It is worth trying to make a gorgeous golden hill of pancakes!Lori / Legion-Media
The last day of Maslenitsa week is Shrove Sunday. According to Russian Orthodox tradition, on this day you should ask for forgiveness — and forgive those asking for it. It is considered the first stage of Great Lent, when religious adherents should try to clean both their body and soul. It is also the last opportunity to try delicious and filling pancakes before Great Lent begins. But pancakes aren’t the only thing that people eat on this day: try this substantial dairy dish.
As if this was not enough for one day, there’s also the unusual (and bright) pagan ritual of placing the Maslenitsa scarecrow made of straw on a huge bonfire. Burning it symbolizes the farewell to winter.
Setting Maslenitsa scarecrow on fire means the winter's end. Source: Lori / Legion-Media
Just because Maslenitsa has religious overtones doesn’t mean that it can’t be competitive. On March 13, 300 liters of sbiten (a hot, honey-based drink) were boiled in the Moscow restaurant Gusyatnikoff. Russian movie stars, public personas and other celebrities participated in the process and everyone agreed that this drink was the perfect choice to kick the winter cold away. And on the same day in the town of Ramenskoe in the Moscow Region a record pancake pile was formed. The final result reached six meters into the sky and featured 1,200 pancakes. A special pancake elevator was needed to make an accurate count.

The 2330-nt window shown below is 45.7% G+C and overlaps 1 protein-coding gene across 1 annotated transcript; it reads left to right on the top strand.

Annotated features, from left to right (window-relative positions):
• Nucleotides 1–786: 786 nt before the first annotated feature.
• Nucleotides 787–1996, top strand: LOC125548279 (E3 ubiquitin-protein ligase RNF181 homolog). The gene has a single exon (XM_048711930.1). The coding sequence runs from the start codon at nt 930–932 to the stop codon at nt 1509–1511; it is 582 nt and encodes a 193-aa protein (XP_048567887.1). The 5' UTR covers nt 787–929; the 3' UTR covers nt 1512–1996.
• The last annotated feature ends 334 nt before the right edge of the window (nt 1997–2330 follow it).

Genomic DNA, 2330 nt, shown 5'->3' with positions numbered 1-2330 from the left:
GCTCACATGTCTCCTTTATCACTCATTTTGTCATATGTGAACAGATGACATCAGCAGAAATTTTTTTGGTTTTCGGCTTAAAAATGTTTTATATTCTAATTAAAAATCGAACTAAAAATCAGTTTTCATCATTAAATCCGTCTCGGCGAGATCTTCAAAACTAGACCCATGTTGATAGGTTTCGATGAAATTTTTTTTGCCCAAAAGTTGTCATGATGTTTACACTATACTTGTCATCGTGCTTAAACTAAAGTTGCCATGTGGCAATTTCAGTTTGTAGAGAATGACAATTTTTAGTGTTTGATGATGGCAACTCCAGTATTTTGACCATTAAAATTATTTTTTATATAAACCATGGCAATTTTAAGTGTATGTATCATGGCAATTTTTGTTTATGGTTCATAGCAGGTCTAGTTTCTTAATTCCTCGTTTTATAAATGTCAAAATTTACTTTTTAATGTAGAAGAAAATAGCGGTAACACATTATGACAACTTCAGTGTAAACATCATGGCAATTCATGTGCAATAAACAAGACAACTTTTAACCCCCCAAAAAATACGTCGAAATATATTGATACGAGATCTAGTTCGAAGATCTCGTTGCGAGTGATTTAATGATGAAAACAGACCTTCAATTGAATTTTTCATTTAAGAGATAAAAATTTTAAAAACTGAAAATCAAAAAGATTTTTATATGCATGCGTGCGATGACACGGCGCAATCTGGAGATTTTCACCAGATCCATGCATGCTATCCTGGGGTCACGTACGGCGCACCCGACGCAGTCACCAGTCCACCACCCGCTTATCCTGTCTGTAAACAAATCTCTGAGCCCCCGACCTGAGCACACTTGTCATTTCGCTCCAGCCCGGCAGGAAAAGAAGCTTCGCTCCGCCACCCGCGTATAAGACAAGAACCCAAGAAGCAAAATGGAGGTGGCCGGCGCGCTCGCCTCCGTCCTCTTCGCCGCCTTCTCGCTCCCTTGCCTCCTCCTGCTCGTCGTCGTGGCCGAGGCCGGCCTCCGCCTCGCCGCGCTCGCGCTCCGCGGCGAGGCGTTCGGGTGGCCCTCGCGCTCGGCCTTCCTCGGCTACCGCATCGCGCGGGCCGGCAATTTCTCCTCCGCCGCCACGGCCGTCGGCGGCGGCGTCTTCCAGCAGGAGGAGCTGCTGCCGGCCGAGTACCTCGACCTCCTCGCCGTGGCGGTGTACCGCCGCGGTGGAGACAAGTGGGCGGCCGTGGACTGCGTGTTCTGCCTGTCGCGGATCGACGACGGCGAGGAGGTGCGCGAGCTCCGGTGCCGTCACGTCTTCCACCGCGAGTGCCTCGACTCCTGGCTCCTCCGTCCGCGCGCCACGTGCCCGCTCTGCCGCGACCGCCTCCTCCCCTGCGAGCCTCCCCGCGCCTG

Famous Jewish chef Pinhas Slobodnik has opened his very own culinary school in Moscow (Obraztsova street, 11/2) with an unsurprising accent on kosher food. The school’s aim is not only to teach the art of kosher cooking, but also to explain the unique features of this traditional cuisine. The first class was held on March 10. The Pinhas Company was founded in 2009 and quickly became the main kosher in-flight meal supplier for Russian airlines. The company also runs a café featuring kosher food and desserts at the Moscow Jewish Museum and Tolerance Center.
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